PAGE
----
No methane was found in people’s homes or detected by the shallow soil tests. However, deeper wells drilled in the residential areas by the north end of the landfill and the portion of the Hawk Hollow Forest Preserve on the east side of Schick Road have turned up methane in the permeable, silty sand that is found 35 to 40 feet down. The clay layer above the sand layer has so far blocked the methane from rising higher. The only living things in danger at that depth are the roots of very old trees. One resident at the meeting complained about the prize tree on his property dying, and of him knowing one other tree that had died since October of last year.

Every time a well led to methane, another well was drilled a block further out to determine how far from the first spot the methane was concentrated. They called this “perimeter monitoring” and it is currently their top priority. As the search widened, it was determined that no gas had leaked as far as the west side of Schick Road, but gas was detected as far north as the vicinity of Greenbrook Elementary School, to which forest preserve land almost touches. No methane was found in the school.

Evidence was found recently of a methane gas fire underground. An underground fire was, the experts there admitted, an uncommon event. The recovery wells in that area were shut down and will not be re-opened until the waste-mass cools. Fuller said the underground temperature at a landfill site needs to stay below 131 degrees Fahrenheit.

The next step is to recover the leaked methane. There are currently five recovery wells, with another seven proposed. One main well, where the most methane has been detected, will have a pipe running gas straight back to the landfill. Since this method requires the most construction, most wells are using mobile compressors – basically 4-cylinder Ford engines running on propane – to pull gas up into the mobile units for later removal back to the landfill. Three will be in Hawk Hollow, three will be in residential areas, and one near the intersection of County Farm Rd. and Schick Rd. Landfill regulations say the clean-up will not be over until it can be proven that no landfill gas is going offsite. Right now, there are six wells where gas readings have gone up. No one has figured out why, though there are some normal explanations for it, such as barometric pressure fluctuations. The EPA wants to run deeper tests to see if any methane is somehow beneath the sand layer.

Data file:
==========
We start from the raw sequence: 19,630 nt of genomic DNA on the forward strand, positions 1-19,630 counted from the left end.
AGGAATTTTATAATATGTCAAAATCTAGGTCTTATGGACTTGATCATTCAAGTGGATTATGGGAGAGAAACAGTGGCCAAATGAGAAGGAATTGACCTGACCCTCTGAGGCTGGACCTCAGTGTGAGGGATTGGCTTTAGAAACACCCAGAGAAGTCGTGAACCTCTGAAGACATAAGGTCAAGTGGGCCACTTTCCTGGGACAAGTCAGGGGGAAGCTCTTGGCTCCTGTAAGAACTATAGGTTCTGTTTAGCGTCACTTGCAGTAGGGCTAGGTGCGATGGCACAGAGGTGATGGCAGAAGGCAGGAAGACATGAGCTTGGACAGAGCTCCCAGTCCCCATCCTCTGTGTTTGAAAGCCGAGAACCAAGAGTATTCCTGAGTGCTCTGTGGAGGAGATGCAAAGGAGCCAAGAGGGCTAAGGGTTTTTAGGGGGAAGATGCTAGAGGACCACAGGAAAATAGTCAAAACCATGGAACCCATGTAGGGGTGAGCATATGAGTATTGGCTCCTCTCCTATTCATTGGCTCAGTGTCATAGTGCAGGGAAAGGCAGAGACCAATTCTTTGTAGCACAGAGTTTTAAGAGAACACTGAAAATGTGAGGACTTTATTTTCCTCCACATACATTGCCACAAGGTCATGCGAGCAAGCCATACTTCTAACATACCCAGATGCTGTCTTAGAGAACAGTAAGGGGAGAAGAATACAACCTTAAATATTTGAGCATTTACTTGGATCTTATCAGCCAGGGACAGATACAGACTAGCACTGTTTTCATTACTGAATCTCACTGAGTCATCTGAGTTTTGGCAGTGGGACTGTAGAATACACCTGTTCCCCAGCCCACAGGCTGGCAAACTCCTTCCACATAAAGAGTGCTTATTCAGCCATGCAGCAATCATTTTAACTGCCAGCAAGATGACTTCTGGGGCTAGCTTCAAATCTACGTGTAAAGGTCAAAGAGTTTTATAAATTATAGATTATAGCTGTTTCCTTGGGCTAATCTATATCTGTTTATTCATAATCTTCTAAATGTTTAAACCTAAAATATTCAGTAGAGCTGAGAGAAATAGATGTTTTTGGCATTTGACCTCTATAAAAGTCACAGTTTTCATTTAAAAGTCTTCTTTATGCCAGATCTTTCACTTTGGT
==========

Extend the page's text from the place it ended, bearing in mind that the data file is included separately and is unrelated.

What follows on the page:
Steps will be taken to make sure this incident never happens again. BFI has been ordered to have back-up generators to maintain power to the vacuum chamber. This, more contingencies, is the EPA’s second priority. There is no required number of recovery wells the site must have per acreage to return all the lost methane, but however many necessary to prove no methane leak remains will have to be maintained, possibly for up to a year. This will be part of EPA’s “phase two” operation, about four months from now, when they will determine how many wells will be needed for the remainder of the investigation. Wells will then be monitored monthly (one persistent homeowner insisted the wells should be checked in random order, but everyone else agreed that would be a meaningless precaution, as methane gas travels too slowly for activity in one well to push gas towards another.

BFI is upgrading its gas collection system and re-sealing the surface of the landfill and may be made to report annually to the public, or maintain a public web site with updated monitoring data.

EPA has a superfund and has spent $300,000 of it already to oversee the clean-up. At some point, EPA will be in cost recovery mode, though that is a medium- to long-term issue. At that time, they will be looking at the DuPage Forest Preserve’s $100,000 landfill emergency budget.

The Forest Preserve District is checking groundwater separately. BFI has already tested their groundwater. In addition, Nicor Gas has done some of its own soil testing for its customers. This is sort of a “checks and balances” system that keeps everyone honest (one homeowner asked if EPA would hire a third party to monitor them).

A landfill produces methane gas on a bell curve. Mallard Lake has already peaked and is producing less methane now, but still has many years to go until it stops. The BFI permit has a court-ordered 100-year closure period (30 years is typical, though Blackwell’s is 100 years too). BFI can develop the landfill property if they wish as long (as per the rumored ski slope once proposed for the hill), as they have no gas leakage. Their ability to develop the property would be limited by their being completely surrounded by forest preserve land, which cannot be developed.

In the meanwhile, the EPA is willing to write “comfort letters” for homeowners looking to sell their property, assuring potential buyers that the neighborhood is environmentally safe. They are checking private wells one a time, as some owners have complained of gas contamination. However, air in the pressure tanks is a common problem that could appear to be gas contamination in the well, which is why the EPA has to come in and examine the equipment.

By 7:30, the questions were becoming repetitive, but for one and a half hours there was a lot of interesting information. After 8, everyone was invited out into the parking lot to observe a mobile compressor running, to allay fears that they would be too noisy. I did not think they were too loud, but then again, they won’t be on my property.